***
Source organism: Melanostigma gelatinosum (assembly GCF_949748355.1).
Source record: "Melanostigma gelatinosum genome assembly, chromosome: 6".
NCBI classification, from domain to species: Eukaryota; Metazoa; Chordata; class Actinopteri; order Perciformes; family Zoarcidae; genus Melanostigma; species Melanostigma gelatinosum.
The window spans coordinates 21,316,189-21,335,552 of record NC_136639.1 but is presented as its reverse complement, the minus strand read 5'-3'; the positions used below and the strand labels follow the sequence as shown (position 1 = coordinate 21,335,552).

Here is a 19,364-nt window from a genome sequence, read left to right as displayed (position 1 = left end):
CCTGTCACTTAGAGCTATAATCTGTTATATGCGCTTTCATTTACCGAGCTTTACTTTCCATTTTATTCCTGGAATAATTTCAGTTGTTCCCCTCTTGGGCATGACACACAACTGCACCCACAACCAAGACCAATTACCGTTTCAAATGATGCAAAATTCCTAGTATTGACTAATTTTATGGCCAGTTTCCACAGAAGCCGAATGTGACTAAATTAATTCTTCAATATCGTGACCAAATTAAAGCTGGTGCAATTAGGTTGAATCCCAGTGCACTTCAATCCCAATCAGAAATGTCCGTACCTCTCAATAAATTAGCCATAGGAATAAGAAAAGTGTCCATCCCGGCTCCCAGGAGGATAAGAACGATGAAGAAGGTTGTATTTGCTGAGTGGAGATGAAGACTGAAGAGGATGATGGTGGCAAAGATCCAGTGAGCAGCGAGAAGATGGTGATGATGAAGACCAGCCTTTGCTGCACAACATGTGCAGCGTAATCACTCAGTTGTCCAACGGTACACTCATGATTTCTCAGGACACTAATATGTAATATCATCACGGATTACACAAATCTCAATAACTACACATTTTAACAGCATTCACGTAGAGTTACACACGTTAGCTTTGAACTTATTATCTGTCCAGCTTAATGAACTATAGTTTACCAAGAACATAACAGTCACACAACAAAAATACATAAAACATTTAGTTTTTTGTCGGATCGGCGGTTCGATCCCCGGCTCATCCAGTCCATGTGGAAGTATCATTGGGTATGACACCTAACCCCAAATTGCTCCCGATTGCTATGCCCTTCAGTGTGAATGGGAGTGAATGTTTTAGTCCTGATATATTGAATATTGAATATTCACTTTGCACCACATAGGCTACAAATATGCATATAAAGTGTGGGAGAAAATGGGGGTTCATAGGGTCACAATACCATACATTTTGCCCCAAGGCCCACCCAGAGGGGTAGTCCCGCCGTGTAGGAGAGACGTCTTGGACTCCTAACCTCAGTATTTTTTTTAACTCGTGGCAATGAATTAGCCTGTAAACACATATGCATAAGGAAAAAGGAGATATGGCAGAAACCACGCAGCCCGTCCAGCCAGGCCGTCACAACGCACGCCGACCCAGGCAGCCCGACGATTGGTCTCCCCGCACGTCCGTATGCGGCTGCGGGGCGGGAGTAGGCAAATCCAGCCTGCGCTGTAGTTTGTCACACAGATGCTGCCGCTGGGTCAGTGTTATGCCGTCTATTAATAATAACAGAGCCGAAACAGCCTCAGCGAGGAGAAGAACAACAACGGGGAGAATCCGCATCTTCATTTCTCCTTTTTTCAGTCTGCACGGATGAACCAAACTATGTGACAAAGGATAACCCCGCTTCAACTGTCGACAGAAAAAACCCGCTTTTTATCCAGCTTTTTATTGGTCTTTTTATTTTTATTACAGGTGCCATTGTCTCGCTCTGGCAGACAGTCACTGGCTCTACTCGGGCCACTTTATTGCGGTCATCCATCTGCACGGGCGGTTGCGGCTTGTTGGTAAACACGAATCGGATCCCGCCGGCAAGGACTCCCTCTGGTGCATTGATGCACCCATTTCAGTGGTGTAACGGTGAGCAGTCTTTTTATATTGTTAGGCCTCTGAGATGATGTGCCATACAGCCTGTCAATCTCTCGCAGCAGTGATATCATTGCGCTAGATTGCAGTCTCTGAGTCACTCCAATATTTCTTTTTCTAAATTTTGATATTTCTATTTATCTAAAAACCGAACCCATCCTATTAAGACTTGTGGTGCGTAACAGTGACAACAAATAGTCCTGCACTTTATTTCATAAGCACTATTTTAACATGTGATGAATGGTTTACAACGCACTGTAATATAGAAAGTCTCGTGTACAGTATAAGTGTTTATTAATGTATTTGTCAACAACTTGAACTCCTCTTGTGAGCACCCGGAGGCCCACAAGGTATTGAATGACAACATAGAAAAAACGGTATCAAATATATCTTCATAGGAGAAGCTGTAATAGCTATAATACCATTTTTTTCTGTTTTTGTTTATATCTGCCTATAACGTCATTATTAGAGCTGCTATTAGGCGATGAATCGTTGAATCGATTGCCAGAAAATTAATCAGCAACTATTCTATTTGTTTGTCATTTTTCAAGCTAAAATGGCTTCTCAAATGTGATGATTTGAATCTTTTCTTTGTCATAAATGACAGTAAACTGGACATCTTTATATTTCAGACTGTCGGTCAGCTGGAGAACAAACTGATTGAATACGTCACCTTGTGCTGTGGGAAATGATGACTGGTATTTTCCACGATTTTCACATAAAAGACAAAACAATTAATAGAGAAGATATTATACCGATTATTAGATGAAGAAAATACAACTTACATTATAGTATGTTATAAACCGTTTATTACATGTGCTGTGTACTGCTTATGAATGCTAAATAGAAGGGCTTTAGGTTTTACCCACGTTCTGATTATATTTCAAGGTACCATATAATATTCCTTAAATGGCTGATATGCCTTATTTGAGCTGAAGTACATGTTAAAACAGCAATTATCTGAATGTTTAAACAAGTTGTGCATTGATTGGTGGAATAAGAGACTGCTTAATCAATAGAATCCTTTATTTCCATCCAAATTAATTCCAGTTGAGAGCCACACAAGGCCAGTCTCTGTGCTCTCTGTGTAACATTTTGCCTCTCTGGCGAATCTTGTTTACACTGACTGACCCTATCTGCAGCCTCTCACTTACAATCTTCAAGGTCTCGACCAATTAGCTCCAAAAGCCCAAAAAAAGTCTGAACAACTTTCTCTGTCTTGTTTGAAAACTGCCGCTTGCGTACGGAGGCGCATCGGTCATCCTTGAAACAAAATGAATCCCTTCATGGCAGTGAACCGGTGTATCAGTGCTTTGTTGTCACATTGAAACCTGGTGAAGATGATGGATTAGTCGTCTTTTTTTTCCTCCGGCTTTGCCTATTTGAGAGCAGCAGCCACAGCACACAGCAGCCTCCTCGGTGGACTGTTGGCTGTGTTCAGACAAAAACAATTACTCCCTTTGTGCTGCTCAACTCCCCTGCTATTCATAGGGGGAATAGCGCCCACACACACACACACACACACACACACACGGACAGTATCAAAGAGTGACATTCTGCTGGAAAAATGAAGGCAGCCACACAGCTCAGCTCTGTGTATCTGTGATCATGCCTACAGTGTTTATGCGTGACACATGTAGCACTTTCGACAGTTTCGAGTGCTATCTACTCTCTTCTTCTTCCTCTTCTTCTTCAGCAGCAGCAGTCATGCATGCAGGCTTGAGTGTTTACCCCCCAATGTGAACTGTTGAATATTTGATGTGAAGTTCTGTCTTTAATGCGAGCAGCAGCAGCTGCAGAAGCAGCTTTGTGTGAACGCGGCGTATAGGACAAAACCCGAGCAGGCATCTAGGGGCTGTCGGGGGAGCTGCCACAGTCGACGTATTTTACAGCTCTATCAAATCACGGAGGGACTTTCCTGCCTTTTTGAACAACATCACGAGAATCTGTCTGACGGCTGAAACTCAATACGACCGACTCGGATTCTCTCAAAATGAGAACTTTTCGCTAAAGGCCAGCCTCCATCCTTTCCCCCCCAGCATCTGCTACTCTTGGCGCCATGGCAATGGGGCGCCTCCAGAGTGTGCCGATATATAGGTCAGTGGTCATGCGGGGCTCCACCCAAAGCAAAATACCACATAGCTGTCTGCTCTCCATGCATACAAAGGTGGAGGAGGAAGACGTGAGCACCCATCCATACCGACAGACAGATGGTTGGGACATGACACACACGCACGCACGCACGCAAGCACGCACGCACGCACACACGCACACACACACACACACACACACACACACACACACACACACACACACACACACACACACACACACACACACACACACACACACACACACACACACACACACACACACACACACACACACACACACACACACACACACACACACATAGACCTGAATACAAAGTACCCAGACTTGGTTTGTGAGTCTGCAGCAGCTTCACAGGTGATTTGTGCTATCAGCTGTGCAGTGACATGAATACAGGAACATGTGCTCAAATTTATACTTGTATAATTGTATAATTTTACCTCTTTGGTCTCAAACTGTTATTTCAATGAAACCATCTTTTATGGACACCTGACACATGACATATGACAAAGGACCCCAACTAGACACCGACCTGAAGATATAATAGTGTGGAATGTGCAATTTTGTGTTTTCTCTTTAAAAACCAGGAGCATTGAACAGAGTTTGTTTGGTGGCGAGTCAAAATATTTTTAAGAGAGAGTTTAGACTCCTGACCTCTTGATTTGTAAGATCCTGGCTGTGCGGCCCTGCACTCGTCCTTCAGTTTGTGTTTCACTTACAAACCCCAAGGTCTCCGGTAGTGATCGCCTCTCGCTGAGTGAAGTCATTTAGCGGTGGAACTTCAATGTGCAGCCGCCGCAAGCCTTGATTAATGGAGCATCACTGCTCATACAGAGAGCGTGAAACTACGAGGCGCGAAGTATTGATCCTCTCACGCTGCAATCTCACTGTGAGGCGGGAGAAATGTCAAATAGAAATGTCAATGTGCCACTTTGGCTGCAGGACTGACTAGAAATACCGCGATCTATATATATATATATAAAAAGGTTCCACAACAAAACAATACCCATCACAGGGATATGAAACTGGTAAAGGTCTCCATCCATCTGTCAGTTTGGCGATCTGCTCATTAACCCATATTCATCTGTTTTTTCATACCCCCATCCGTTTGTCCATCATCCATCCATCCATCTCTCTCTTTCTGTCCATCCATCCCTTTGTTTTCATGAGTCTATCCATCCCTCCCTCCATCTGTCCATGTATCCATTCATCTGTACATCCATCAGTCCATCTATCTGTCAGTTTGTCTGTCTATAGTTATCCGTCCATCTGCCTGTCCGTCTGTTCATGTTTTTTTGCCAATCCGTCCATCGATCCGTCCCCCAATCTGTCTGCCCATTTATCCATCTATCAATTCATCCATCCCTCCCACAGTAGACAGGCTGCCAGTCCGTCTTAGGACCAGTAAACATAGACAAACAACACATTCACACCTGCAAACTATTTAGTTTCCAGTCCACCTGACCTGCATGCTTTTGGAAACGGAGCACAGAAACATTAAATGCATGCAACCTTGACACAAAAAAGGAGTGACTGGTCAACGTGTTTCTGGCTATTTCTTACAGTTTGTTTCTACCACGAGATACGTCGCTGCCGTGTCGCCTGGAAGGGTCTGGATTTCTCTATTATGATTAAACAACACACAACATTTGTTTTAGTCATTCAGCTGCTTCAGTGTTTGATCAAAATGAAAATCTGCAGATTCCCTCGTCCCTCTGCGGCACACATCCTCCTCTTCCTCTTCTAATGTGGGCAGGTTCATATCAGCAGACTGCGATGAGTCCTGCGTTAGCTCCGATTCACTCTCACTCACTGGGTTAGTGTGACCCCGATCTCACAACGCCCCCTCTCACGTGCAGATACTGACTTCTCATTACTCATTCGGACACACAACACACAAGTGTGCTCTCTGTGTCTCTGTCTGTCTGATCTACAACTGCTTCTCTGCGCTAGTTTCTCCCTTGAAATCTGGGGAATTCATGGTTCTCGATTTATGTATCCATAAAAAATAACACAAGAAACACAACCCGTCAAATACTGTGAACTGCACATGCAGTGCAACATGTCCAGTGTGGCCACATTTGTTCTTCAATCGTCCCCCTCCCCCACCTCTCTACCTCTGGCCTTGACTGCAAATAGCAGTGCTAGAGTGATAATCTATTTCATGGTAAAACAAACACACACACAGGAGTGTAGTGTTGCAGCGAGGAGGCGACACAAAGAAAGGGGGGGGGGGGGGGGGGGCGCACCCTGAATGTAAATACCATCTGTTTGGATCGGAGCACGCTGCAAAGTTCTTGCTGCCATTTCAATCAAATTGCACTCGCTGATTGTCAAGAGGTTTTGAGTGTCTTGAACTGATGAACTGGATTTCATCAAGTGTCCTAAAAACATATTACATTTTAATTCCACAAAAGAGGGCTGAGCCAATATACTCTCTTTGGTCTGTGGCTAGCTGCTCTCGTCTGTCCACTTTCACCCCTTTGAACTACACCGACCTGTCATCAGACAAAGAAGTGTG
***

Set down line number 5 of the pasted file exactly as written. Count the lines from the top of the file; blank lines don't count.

Here is a 19,364-nt window from a genome sequence, read left to right as displayed (position 1 = left end):